An employee of a small town "liberry" chronicles his quest to remain sane while dealing with patrons who could star in a short-lived David Lynch television series.

Tuesday, May 20, 2008

Growing Family (PART 2)

So the wife and I have been discussing the dog situation on and off over the last few weeks. Again, I thought the discussions would only come to fruition AFTER we'd moved to Borderland. It seemed insane to do otherwise, not only because getting a dog would complicate the move but also because we're not supposed to have dogs at all in our current place in Tri-Metro.

Then I came home from work last week to find my wife in a very good mood. She grinned and said, "I've been doing searches on the internet. You should go see what's on your screen."

Immediately, I knew it would be a dog. And I knew that dog would be a Saint. I hung my head and trudged to my office and sat down. When my screen saver vanished I saw the face at right staring back at me. It was a 6 to 8 week old St. Bernard mixed puppy that was at a humane society a couplea-three counties away. Her name was Sadie.

Sadie at the poundMy heart both sunk and rose at the same time because: A) I knew there would be no argument that could sway my wife away from getting this dog; and B) I didn't care.

I walked back to the kitchen where the wife was waiting, eagerly looking to see the expression on my face. She practically clapped when she did.

"You know, if you wanted to get that dog," I said, "I wouldn't put up much of a fight."

We phoned the humane society the following day and put Sadie on reserve. She was supposed to wait until May 19 before she could be adopted, but because that humane society is closed on May 19, they said we could come on May 17. We lit out first thing Saturday morning.

The lady at the administration office of the couplea-three-counties-away-humane society asked us if we'd been down to the kennel section to see Sadie. We had not, as we'd been told to go to administration first. She told us we'd better go look at her to make sure we wanted her. To see if we wanted her? That sounded so insane to us. We already loved this dog and we'd only seen her picture. But we decided to humor the lady. We drove down to the kennel, averting our eyes so as not to see all the other dogs in their cages and endanger ourselves of going home with more than one. (This was a really nice humane society, by the way, situated in a very scenic county park.) Sadie was kept in the puppy/small dog section, within a concrete block building. We told the lady we were there to see Sadie. She led us into a little hall lined with cages. We kept our eyes locked only on the cage she was pointing to and within seconds we were staring at our new dog. There she was, standing up on all fours, some newspaper spread in the bottom of her cage, a bit of puppy poo smeared on her butt where she'd sat in it.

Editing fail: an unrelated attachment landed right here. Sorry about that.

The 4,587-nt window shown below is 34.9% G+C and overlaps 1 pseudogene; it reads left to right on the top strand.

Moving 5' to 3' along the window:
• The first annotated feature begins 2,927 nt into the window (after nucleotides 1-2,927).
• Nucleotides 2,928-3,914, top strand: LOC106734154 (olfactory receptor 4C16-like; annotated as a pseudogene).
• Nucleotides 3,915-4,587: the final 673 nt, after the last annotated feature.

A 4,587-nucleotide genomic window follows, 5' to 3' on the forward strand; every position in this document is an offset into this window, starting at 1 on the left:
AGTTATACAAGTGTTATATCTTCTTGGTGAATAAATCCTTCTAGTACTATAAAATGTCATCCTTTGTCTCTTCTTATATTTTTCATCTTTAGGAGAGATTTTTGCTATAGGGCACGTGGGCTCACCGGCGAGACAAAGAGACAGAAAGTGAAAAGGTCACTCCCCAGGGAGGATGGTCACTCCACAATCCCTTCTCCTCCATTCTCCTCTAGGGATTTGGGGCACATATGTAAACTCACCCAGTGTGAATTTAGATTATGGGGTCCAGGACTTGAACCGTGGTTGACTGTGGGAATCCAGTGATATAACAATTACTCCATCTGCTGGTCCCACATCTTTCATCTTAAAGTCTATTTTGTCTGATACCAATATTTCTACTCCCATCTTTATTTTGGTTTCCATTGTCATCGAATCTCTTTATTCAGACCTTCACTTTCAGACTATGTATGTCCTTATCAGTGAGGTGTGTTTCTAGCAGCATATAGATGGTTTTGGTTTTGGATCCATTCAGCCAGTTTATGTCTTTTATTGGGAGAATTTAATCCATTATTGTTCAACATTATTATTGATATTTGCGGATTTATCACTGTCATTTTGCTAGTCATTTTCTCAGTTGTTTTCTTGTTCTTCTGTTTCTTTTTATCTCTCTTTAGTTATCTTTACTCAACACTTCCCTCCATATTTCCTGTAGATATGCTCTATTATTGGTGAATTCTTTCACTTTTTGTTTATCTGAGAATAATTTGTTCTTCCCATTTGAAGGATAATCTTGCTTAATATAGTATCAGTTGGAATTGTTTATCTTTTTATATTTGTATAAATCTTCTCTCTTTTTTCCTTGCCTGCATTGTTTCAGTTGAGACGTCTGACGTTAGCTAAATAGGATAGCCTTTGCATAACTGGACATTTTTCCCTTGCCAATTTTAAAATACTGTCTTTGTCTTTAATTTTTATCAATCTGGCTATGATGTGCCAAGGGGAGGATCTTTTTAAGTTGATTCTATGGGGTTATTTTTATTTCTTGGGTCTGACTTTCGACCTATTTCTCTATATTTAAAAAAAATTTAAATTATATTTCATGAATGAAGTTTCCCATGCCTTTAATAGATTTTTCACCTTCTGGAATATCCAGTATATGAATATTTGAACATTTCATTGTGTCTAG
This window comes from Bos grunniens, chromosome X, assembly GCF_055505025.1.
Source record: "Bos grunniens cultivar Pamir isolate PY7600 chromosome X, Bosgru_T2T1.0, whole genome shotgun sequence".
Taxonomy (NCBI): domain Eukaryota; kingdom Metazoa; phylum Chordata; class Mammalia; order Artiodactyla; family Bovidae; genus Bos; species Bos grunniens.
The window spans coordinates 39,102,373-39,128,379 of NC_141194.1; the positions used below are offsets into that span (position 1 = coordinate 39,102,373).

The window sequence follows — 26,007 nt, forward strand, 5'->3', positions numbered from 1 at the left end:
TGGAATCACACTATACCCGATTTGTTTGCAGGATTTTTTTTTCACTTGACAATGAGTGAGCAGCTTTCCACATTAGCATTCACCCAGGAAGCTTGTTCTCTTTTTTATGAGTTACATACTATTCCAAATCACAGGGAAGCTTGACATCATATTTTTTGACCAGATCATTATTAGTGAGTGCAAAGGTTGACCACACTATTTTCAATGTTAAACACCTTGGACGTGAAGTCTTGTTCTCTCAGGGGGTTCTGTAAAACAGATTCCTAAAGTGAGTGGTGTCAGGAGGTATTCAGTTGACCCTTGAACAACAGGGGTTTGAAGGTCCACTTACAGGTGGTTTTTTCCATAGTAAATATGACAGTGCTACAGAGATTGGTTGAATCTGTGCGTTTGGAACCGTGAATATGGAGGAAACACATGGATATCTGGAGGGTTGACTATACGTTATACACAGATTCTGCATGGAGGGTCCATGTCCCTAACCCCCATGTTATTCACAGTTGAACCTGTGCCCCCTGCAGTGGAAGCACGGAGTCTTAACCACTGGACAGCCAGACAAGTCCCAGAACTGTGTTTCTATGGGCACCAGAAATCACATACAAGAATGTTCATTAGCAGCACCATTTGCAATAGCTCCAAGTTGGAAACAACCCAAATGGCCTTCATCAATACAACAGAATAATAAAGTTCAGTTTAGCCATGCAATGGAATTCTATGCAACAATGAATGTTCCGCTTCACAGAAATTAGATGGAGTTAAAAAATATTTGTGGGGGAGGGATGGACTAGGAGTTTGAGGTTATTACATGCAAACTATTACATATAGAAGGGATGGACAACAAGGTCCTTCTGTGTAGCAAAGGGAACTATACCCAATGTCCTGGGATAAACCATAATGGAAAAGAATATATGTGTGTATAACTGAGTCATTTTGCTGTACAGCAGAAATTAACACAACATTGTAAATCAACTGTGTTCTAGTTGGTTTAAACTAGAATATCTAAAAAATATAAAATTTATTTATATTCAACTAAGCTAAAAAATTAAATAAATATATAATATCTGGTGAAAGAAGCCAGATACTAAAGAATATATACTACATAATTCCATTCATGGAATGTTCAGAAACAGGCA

Ashley stuck her fingers through the bars and Sadie playfully licked and nipped at them. Ashley then asked if it was okay to open the cage and the attendant said it was. She reached in and petted Sadie and then I put my hand up to be sniffed and it was instead licked. That was it. As I would learn later, Ash made up her mind in that moment that there was no way we were leaving without that puppy.

"We'll be right back in just a minute and then you're coming home with us," Ashley told Sadie in a low voice.

It took only a little bit of paperwork, a check for $100 and a promise to return in a month to have her spayed, and Sadie was ours. As we went back to the kennel to pick her up, we asked the attendant if there was any idea what sort of mix Sadie was beyond St. Bernard. Her coloration is strictly black and white and saints usually have brown or reddish mixed in. I was hoping it would be a decidedly non-drooly dog, because that's one of my main memories of the wife's former pooch, Honey Bee. The wife pointed out that she could hardly be mixed with a MORE-drooly dog, so anything might be an improvement. The attendant theorized a couple of things, but we've since decided it might be border collie. Sadie has a certain look about her eyes in common with the border collie owned by some friends of ours. If she is, she'll likely grow up to be large and smart.